I crouched on the uneven, rocky terrain with a death grip on a chain bolted into the rocks. Unable to move, I stared at the shoelaces on my hiking boots. Fear cloaked me as I envisioned the 1,300+ foot drop on each side of the narrow, half mile spine leading to the top of Angel’s Landing, in Zion National Park. “Let’s go back”, Greg encouraged, “It’s okay, we’ve gone far enough.” Flooded with relief, I low-crawled back to safer ground, not a bit embarrassed by my grounds-eye view of boots trekking past me in the other direction! That was 25 years ago. “Someday,” I promised, “I will finish that hike!”
Fast forward to the present. Standing at the trail head, I stared up at the 5,785 foot high peak.
What made me think I could conquer my nemesis at the wise age of 60 when I failed as an energetic 35 year old? Dismissing the thought quickly, I turned to Greg for inspiration. “So, if I make it to the top, you’ll buy me an Angel’s Landing T-shirt, right?” With his promise, we followed our boots up the path.
Angel’s Landing received its name from early explorers who described the flat peak as a place “only an Angel could land on”. The name conjures up visions of fluffy white clouds, majestic views and soft landings. In reality, it tests one’s grit with the fear of heights and hard landings.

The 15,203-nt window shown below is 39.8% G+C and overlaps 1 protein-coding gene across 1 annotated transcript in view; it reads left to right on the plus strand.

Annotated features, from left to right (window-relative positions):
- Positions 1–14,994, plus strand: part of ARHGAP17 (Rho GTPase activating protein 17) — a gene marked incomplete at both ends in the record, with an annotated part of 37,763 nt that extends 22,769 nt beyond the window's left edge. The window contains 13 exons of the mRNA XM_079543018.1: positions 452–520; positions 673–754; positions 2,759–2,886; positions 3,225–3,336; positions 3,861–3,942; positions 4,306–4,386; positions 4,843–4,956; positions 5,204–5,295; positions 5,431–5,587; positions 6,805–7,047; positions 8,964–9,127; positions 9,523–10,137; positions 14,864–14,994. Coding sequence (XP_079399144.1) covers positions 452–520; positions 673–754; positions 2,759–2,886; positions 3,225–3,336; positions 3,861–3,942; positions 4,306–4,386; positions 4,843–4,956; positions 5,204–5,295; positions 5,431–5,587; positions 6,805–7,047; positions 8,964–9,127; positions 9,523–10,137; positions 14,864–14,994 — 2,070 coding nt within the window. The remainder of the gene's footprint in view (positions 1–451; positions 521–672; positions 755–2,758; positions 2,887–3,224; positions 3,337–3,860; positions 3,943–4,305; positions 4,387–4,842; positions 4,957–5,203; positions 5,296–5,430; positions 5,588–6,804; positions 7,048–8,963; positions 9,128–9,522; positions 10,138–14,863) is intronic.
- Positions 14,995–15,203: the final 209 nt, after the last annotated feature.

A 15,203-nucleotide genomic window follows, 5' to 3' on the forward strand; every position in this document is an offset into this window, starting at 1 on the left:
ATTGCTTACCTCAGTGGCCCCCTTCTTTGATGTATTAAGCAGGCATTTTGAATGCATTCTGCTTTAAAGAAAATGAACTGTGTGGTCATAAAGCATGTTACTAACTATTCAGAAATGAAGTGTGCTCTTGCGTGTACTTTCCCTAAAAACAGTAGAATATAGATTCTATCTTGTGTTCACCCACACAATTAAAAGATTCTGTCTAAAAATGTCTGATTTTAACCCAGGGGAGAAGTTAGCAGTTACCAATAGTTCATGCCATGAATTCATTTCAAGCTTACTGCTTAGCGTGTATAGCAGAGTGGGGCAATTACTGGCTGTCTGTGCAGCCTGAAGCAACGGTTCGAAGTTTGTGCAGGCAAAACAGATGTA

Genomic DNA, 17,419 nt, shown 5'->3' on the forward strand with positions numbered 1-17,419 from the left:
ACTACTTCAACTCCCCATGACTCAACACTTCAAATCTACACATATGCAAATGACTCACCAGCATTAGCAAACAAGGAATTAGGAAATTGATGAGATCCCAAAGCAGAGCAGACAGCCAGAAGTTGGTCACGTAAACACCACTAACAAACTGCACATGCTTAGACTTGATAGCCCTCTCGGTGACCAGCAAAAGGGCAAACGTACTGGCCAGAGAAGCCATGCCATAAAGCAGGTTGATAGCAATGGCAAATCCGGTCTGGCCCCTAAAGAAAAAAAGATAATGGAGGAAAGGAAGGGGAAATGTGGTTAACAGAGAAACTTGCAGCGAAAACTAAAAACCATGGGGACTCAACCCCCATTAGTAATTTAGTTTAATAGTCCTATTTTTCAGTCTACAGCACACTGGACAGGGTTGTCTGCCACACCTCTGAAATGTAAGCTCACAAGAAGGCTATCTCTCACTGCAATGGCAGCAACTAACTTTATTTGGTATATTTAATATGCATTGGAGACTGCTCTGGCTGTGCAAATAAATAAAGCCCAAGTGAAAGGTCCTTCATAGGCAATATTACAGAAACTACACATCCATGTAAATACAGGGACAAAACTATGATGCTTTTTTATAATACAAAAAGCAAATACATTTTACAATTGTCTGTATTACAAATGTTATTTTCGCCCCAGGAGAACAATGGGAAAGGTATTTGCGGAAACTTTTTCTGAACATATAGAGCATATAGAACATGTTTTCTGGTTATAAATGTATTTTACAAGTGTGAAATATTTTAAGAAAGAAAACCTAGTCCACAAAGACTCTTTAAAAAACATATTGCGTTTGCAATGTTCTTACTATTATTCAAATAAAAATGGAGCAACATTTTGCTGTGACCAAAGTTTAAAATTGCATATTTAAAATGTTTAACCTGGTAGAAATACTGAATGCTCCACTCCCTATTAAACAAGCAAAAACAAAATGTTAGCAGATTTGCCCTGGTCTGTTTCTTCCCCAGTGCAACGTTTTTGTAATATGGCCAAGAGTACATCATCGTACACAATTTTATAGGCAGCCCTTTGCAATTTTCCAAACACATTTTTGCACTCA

Rated as “strenuous”, the trail ascends 1,500 feet in 2.5 miles through a series of switchbacks but it’s signature feature, the treacherous last half mile, begins where the paved path ends. A narrow, rocky fin, with chains and footholds in some sections, stretches high above the valley floor boasting sheer drops on both sides. As we completed the last 21 switchbacks, I felt surprisingly calm. “Maybe the wisdom that comes with age hasn’t kicked in yet,” I mused.
When we reached Scout’s Landing, the “go, no-go” point, Greg eyed me eyeing the long 1/2 mile ahead. I smiled. To my delight, the chains on the ridge were now handrail height. No low-crawling for me this time!
We stepped gingerly onto the ridge, climbed up rock faces, stood in crevices allowing descending hikers to pass by on skinny ledges, and…..
…. made it to the top!
Dizzying, panoramic views surrounded us.
I learned two things in that moment. First, unconquered fear has a way of growing enormously over the years but shrinks sharply when challenged. Secondly, the terrifying views I so carefully avoided on the way up were impossible to ignore on the way down.
With my souvenir T-shirt in hand, I realized this was simply one more way to celebrate 60!